But in May 2022, U.S. District Judge Joshua Wolson rejected the deal prosecutors made with Oliver’s attorney to give him 27 and a half years. That triggered Oliver’s withdrawal of his guilty plea and set up the trial that ended with a jury convicting him instead of kidnapping resulting in death, which is punishable by life without parole, as well as stalking and conspiracy to stalk and kidnap.

“I don’t think I can overstate how horrific this offense is,” Wolson said last week while sentencing Oliver to life behind bars. “There is no mercy for this type of conduct.”

Four of the men pleaded guilty in federal court to crimes such as stalking, kidnapping, and conspiracy over the last few years.

Ryan Bacon got 30 years in prison, Michael Pritchett got 25 years, Sykes got 15 and a half years, and Teres Tinnin got 15 years.

Michael Cooper had his federal charges dropped because he was already serving 75 years in state prison on unrelated heroin trafficking and weapons convictions.

Sykes and Bacon both contended that the other man shot Perkins after the two drove her to the Elkton area. She had been kidnapped outside the apartment near Newark that she shared with Stanford. Sykes received less prison time than Bacon because he testified against Oliver. Bacon, by contrast, did not agree to cooperate with the feds.

Assistant U.S. Attorney Eli Klein, who prosecuted Oliver, reflected this week on the “selfish series of events” that led to “unimaginable loss” for the Banner and Perkins families.

“It was heinous for the victims, for their families, and also really for the Wilmington community at large.” Klein told WHYY News. “A 28-year-old woman is dead and a 6-year-old boy who is now 12 years old will never have anything close to a normal life again. It was egregious. It was callous. It was reckless behavior and really reprehensible. It fractured these families’ lives.”

Despite the violence and street drug dealing that remains a constant in parts of Wilmington and other rough sections of New Castle County, Klein said the “massive endeavor’’ to put the Big Screen Boyz behind bars “sends a message that law enforcement takes these crimes unbelievably seriously, that there is a constant state of fighting on behalf of victims and the communities to keep these places safe.”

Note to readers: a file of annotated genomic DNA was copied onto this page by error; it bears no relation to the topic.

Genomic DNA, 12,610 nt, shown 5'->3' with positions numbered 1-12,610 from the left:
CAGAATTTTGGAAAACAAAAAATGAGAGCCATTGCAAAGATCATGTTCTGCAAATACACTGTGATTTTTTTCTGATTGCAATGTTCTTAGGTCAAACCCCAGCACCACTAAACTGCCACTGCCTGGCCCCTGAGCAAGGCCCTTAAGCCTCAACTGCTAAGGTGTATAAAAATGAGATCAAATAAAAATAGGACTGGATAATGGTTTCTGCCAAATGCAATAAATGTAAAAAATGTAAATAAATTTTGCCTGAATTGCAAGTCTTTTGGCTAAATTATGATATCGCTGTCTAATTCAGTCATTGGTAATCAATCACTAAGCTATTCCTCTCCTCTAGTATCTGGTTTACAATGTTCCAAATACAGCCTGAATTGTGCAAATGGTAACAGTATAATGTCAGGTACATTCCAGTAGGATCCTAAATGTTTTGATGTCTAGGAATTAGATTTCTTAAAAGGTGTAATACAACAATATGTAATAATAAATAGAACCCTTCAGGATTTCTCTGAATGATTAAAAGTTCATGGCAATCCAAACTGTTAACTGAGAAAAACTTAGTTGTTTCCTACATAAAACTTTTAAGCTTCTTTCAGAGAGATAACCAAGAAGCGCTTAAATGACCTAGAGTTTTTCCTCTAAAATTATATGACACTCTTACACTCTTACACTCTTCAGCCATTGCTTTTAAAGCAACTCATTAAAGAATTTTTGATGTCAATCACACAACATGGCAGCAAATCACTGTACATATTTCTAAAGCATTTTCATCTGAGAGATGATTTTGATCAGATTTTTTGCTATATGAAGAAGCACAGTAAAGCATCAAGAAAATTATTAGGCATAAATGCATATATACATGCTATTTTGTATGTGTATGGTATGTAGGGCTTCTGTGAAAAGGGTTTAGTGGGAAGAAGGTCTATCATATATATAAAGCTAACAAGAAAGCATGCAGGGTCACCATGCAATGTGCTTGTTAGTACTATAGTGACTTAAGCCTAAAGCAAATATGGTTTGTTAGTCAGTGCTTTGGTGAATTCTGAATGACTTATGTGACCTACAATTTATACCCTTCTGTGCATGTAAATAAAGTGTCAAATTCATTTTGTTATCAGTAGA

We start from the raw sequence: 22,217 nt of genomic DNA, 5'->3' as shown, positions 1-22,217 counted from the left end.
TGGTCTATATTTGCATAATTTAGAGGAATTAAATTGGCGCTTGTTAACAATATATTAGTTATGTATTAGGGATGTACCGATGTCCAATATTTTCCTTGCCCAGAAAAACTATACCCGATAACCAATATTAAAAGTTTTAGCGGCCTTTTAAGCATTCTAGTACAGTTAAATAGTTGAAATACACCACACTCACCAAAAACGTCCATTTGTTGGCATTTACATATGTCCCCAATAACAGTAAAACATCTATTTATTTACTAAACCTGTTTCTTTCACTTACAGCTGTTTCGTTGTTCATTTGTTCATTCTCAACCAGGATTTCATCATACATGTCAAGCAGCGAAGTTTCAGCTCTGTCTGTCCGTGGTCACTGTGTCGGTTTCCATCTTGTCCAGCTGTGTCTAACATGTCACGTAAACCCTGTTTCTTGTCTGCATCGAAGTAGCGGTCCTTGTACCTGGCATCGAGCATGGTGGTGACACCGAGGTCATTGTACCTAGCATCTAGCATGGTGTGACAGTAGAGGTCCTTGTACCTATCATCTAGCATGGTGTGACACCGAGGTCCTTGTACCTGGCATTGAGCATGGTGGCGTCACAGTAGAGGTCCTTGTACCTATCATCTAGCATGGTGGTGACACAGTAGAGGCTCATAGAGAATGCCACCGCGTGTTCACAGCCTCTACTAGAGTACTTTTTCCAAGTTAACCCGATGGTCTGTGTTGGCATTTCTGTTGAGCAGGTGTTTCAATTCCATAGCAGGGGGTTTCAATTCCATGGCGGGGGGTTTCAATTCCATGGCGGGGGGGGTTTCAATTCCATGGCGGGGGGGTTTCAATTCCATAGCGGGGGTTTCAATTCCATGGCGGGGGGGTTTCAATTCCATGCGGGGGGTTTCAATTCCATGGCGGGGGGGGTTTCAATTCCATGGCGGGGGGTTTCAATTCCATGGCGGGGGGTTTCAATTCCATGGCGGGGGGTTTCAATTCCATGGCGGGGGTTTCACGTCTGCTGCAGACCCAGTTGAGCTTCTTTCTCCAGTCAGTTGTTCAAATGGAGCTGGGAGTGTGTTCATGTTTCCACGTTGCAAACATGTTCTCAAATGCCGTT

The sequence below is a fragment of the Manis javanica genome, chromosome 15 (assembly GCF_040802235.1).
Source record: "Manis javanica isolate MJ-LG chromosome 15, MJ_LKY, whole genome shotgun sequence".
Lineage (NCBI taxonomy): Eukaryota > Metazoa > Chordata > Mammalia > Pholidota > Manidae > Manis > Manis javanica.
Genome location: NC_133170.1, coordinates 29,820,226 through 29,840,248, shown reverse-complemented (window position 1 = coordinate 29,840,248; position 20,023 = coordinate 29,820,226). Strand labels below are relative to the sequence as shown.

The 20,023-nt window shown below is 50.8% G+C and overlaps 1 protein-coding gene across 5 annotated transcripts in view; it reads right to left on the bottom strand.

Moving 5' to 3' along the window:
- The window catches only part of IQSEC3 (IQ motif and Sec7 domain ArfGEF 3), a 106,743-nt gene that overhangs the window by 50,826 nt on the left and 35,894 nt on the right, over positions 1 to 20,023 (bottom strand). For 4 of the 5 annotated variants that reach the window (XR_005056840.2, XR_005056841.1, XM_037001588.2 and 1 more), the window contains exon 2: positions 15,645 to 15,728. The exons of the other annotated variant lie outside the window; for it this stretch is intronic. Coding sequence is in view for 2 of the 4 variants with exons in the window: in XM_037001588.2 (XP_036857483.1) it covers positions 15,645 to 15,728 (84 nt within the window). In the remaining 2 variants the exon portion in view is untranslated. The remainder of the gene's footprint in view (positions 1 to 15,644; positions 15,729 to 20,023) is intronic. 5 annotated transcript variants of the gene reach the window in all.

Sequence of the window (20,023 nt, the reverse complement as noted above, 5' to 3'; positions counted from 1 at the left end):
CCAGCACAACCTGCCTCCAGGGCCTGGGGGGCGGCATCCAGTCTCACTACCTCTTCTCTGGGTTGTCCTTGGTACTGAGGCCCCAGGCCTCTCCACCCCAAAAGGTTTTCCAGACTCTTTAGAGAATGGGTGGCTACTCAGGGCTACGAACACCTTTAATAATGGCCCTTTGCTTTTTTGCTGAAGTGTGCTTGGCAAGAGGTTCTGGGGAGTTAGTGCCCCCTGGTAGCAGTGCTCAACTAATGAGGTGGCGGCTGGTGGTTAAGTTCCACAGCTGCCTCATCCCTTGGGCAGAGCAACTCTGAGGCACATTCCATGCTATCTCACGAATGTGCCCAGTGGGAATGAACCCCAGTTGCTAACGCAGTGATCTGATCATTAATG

Headshot of Eli Klein
Federal prosecutor Eli Klein decried the few hours of mayhem that ‘fractured these families’ lives.’ (U.S. Attorney’s Office)

Attorney Edson Bostic represented Bacon, who rapped under the name Buck 50 before the deadly spree. Bostic bemoaned that the feud between the men turned so violent and harmed others who were not involved in the dispute.

“This, from my perspective, has always been a sad state of events that developed over a period of time with individuals not really getting along,’’ Bostic said. “It’s clear that the end result was not necessarily contemplated by any of the people charged with this crime. But events can just automatically flow from when people get involved in activities where weapons are part of the paradigm.”

Potts said he’s relieved the courtroom “chapter” is finally over and the men whose crimes robbed his happy-go-lucky son of a promising life will be in prison for a long time.

“We don’t have room in this world for people who are so selfish like that,” Potts said. “That was just a selfish act all the way around. Something that didn’t have to happen. It shouldn’t happen.”

Potts said he still feels pangs of guilt because Ja’Shown’s mother, Shaylnn Banner, was driving the child to see him when the unthinkable happened to the most innocent of victims.

Photo of a young Ja'Shown Banner from before the shooting.
Ja’Shown Banner’s loved ones shared this photo of him in 2017 while the 6-year-old was fighting for his life. (Courtesy of Joshua Potts)

And six long and trying years later, the boy’s parents and caretakers do whatever they can to keep him comfortable.

Though he can’t talk or move, Ja’Shown seemingly tries to communicate with his loved ones.

“Mostly through blinks,’’ his dad said. “Blinks and smiles.”